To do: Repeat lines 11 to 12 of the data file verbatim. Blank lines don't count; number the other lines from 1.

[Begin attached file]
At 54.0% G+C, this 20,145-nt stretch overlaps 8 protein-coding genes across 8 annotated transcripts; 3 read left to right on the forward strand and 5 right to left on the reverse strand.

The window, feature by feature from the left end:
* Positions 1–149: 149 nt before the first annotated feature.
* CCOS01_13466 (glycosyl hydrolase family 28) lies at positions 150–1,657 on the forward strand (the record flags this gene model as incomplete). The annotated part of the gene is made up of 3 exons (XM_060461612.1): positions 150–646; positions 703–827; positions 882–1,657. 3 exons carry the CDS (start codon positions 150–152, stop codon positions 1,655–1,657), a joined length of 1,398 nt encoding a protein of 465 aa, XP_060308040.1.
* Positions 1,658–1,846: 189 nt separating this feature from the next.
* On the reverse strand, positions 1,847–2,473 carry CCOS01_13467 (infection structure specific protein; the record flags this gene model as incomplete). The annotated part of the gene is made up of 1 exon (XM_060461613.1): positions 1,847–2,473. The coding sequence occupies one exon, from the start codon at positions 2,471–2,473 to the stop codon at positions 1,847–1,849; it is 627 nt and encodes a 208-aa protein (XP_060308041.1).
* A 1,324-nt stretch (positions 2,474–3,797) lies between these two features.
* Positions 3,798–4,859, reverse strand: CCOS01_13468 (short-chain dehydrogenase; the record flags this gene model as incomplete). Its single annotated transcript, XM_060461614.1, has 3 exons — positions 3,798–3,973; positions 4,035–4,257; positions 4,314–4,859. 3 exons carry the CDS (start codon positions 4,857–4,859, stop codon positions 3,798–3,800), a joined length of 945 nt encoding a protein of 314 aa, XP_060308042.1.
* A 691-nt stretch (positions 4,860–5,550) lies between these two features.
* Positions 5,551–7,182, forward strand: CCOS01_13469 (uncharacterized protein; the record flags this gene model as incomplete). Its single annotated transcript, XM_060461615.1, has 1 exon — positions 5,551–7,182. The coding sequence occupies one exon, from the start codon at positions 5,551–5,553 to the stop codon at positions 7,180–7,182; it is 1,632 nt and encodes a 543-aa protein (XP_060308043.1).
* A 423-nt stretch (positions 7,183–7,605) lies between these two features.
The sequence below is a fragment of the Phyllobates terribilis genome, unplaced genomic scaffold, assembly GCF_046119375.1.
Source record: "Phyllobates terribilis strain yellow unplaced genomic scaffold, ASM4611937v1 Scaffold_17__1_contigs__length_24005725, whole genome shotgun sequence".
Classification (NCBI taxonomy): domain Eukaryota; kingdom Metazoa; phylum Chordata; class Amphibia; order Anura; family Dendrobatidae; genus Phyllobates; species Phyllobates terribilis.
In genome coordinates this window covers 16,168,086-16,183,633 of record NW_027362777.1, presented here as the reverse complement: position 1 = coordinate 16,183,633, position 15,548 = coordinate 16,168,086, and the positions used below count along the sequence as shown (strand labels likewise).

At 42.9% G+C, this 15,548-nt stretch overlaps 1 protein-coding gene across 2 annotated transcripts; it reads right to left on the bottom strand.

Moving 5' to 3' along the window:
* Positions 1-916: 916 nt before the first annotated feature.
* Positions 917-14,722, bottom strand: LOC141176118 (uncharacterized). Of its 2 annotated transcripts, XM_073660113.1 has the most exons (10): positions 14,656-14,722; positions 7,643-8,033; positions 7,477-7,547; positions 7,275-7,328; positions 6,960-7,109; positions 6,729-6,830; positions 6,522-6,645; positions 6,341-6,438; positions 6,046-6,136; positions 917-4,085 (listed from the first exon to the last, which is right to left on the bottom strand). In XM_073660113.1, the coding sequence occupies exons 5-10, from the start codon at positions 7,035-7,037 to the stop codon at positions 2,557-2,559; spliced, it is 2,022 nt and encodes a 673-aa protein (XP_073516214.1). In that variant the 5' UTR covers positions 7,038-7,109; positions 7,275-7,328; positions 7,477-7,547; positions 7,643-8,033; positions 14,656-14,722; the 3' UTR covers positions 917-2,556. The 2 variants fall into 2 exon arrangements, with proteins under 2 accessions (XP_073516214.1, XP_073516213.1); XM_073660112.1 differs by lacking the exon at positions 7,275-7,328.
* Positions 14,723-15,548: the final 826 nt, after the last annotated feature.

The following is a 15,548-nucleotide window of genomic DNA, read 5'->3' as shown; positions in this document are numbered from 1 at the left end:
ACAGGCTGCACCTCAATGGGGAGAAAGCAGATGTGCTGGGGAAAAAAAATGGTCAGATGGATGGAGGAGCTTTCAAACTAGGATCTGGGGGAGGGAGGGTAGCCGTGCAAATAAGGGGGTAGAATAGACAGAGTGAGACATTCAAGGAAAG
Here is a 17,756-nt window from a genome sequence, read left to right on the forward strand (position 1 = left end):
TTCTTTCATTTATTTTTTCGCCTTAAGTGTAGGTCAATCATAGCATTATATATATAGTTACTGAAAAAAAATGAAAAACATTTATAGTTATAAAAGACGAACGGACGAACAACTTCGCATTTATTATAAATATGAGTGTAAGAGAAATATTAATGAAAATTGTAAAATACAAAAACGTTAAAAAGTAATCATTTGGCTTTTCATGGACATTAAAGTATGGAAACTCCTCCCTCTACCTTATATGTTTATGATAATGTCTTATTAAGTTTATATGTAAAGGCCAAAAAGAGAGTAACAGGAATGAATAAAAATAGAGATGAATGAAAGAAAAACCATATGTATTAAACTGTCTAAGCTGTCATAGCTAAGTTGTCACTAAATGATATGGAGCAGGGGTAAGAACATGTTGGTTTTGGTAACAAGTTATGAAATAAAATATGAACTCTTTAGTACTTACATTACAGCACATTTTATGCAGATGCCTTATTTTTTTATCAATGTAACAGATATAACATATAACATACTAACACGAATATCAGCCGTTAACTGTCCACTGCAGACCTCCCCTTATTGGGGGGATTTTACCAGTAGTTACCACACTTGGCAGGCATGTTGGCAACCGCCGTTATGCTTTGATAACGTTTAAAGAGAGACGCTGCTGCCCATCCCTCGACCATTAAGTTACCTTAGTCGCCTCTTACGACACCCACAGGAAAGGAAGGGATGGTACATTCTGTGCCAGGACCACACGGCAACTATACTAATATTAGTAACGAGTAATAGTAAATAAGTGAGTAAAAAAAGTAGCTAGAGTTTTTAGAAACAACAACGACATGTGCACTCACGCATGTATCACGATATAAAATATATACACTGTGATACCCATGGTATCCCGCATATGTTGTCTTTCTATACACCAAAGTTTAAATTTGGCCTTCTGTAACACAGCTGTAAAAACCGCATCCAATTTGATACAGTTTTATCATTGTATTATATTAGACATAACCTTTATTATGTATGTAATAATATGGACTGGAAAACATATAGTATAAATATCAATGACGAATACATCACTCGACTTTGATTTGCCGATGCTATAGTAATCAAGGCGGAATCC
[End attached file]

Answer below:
* A 423-nt stretch (positions 7,183–7,605) lies between these two features.
The sequence below is a fragment of the Phyllobates terribilis genome, unplaced genomic scaffold, assembly GCF_046119375.1.